Thursday, December 5, 2013

The Lotus Eaters

No, the title of this post is not referring to the ancient Greek mythological human race from Homer’s Odyssey named Lotus-eaters, but to S and me. (Lotos is the Greek name for persimmon).

Since the beginning of autumn, when persimmons made their appearance at the markets, bagfuls of the orange-hued, plump fruit came into my kitchen weekly, to say the least.

We love eating fruits; in salads, desserts, savory dishes of all kinds, and throughout this autumn season our meals have been filled with dishes bejeweled with seasonal fruits.

As with several other fruits and vegetables, I first tasted persimmons when I moved to the Netherlands six years ago. I have no memory of eating them while in Greece, and when I finally tasted the shiny fruit, I was immediately addicted to its unique flavor.

Persimmons are an unexpectedly succulent, full-flavored and sweet fruit with a smooth flesh. With or without their glossy skin, they are best eaten when they are fully ripe and juicy. Eaten raw for breakfast, in salads or even roasted, they are simply wonderful.

I prefer to have them when they very soft and squidgy, cutting them in half and scooping out their flesh with a spoon, or eating them just as they are, skins and all, like an apple. In salads, I like them thinly sliced, skin on, and when I use them in cakes or desserts I tend to use their pulp.

In this salad, the persimmon is particularly interesting as its sweet taste and soft texture pairs uniquely well with the liquoricy fennel, the crisp peppery rocket, the salty and meaty prosciutto, and the rounded sharpness of the white balsamic vinaigrette.

It is always worth trying new flavors.
Small or great pleasures, as with everything worthwhile in life, don’t come to you unless you seek them.

Persimmon Salad with Prosciutto, Fennel and White Balsamic Vinaigrette

I used my trusted mandoline to slice the persimmons and fennel thinly, but a good sharp knife will do the trick as well.

If you don’t have white balsamic vinegar, substitute with dark balsamic vinegar. The flavor is almost the same, the difference lies in the color and consistency. The dark balsamic is, well, darker, and more syrupy. I didn’t use dark balsamic for aesthetic reasons mainly, as I wanted the colors of the salad to stand out and not be covered by the dark-colored, viscous vinegar.

Yield: 4 salad servings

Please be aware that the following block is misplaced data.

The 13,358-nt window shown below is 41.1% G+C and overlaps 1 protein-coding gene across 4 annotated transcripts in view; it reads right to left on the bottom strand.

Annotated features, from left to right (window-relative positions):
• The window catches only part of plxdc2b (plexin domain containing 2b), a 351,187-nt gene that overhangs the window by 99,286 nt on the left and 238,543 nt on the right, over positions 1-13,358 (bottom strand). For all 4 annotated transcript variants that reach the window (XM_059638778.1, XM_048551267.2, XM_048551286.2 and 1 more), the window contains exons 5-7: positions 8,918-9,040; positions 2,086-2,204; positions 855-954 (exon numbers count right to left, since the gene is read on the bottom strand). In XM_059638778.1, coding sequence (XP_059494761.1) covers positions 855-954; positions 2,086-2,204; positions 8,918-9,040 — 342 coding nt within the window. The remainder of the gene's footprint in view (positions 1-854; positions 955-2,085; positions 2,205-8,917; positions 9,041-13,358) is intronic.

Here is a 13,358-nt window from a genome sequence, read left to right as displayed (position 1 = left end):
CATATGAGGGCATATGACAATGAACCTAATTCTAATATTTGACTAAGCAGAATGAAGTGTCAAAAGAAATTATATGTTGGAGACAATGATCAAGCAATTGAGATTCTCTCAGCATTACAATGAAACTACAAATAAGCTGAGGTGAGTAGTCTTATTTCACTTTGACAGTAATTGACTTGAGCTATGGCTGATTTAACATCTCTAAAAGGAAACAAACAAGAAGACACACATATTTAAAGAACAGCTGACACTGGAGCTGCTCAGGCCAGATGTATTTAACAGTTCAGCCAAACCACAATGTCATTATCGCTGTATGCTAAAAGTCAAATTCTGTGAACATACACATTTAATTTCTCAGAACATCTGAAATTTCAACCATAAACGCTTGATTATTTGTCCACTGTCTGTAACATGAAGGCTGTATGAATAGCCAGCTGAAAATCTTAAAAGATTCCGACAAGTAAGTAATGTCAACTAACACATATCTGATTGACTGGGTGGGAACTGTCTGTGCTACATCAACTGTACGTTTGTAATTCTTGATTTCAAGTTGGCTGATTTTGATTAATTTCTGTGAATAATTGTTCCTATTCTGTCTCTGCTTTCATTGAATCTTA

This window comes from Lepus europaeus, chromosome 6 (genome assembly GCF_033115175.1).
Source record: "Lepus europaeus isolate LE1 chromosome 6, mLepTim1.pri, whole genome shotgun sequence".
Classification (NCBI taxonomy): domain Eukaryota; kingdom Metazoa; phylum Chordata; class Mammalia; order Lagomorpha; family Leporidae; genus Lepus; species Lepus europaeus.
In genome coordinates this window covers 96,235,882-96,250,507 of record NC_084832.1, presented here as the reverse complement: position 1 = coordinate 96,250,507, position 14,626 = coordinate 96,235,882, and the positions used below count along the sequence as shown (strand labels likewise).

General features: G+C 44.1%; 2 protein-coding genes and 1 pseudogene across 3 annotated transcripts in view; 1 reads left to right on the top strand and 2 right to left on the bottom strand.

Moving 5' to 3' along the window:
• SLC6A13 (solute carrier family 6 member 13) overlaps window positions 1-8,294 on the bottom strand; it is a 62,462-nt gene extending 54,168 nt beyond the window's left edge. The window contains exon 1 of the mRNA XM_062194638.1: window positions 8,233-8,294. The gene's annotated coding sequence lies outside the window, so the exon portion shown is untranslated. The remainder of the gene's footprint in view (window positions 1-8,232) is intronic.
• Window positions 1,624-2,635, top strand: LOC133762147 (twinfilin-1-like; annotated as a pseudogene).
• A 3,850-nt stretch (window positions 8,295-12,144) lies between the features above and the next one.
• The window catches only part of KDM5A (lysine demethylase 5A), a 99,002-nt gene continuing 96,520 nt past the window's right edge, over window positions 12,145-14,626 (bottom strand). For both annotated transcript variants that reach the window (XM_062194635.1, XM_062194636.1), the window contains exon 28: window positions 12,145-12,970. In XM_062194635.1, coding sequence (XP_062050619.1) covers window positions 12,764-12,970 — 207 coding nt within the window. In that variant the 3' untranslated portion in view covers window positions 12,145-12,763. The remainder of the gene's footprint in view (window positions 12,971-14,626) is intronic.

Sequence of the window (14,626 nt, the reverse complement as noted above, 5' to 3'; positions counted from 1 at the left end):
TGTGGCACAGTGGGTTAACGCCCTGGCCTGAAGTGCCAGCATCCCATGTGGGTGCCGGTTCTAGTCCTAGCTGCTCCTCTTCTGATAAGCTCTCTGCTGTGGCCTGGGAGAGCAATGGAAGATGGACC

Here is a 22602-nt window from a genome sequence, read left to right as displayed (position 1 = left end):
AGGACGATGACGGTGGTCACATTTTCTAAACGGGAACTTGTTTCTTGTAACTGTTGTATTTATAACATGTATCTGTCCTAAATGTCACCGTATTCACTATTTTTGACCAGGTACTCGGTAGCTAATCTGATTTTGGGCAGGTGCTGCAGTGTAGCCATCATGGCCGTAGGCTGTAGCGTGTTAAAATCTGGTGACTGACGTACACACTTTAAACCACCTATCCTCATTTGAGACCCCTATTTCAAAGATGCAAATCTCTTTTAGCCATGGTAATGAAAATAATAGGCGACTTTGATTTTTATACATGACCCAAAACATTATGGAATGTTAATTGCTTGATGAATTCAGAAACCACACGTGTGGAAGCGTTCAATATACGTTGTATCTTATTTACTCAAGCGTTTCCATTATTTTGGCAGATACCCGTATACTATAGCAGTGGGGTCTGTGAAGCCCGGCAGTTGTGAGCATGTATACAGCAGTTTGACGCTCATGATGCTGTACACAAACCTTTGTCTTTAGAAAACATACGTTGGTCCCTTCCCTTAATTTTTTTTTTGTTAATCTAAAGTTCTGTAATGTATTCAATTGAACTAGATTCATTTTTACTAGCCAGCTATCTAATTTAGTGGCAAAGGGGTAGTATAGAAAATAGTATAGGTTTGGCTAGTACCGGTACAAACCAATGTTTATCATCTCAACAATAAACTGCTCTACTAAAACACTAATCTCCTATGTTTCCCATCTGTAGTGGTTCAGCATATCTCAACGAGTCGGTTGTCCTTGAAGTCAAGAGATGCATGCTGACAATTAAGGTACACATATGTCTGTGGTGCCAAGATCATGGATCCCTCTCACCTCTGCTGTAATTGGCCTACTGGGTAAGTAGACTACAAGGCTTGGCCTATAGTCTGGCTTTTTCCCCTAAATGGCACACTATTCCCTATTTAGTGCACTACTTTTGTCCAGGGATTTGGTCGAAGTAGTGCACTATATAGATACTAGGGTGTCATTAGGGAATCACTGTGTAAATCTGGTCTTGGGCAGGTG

for the vinaigrette
3 Tbsp olive oil
1½ Tbsp white balsamic vinegar
Pinch of caster sugar
Freshly ground white pepper

for the salad
1 large and ripe (but firm) persimmon
1 small fennel bulb with its fronds
70-75 g rocket leaves
6 slices of prosciutto, teared in half

Special equipment: mandoline (optional)


make the vinaigrette
In a small bowl, add the olive oil, the vinegar and the sugar. Mix well with a fork or small whisk. Add some salt and pepper and give the vinaigrette a taste. Add more salt and pepper if needed.

make the salad
Rinse the persimmon and thinly slice it using a mandoline or a sharp knife.
Rinse the fennel bulb, remove the fronds and keep them. Slice the fennel bulb using a mandoline or a sharp knife.
Rinse the rocket, drain and dry on a clean kitchen towel.

Mix half of the vinaigrette with the rocket in a bowl and transfer it to the salad plate you’re going to serve the salad in.
Add the sliced persimmons and fennel as well as the teared prosciutto on top, arranging the salad as shown in the photographs or in the manner you wish to present it.
Drizzle with some of the vinaigrette and garnish with the fennel fronds. Drizzle with more vinaigrette if needed.
Serve immediately.


  1. I simply adore persimmons (lotus), both Hachiya and Fuyu, and lately I seem not to be able to get enough of them. Your salad looks perfectly balanced and so attractively presented, as usual.

    1. Hi Denise. In the Netherlands I mostly see the ones that you call Hachiya and that's what I've used here. Do try the salad, I think you'll like it :)

  2. Love persimmon! Are they also referred to as khaki fruit? Same thing?
    Great combo of flavours - my mouth is watering.
    Congrats on the 4 year milestone; a bit late but not less straight from the heart: your blog is one of my favourites ever, across food and non-food categories.

  3. Oh my goodness, this salad looks so elegant and delicious. I love your pairing of persimmon, fennel, and white balsamic. This is a must try! I usually pass up persimmon in the market simply because it's not so common in the US so I haven't worked with it much. But it's abundant here so thank you for the encouragement to try it!

  4. Magda, soft and hard persimmons are different kinds of persimmon :)
    Here in Portugal we have both and I actually love both types. Th soft ones I normally scoop into a bowl and mix with a punch of cinnamon - absolutely divine - or use them for cakes. The apple persimmons are mostly eaten in salads - together with beet, arugula, pomegranate and goat cheese they are perfect!

  5. madelief — yes, they are being sold here as kaki. Thank you for your kind words, you're very sweet :)

    Katie — it is definitely worth a try. Especially in this salad, it's delicious!

    Ondina Maria — here I have seen only one kind. They are not super hard nor super soft. When they ripen though they become squidgy but when they are firm they are still sweet. So, perhaps it's a different kind than the ones you have. Anyway, all persimmons are scrumptious. Use the ones you can find. Great salad idea, by the way.

    1. Magda - I made the salad last night and loved it! I added in creamy avocado in place of the prosciutto. this salad was so clean and fresh, a perfect way to brighten a winter meal.

    2. Hi Katie. I'm thrilled you liked the salad. The addition of avocado sounds good!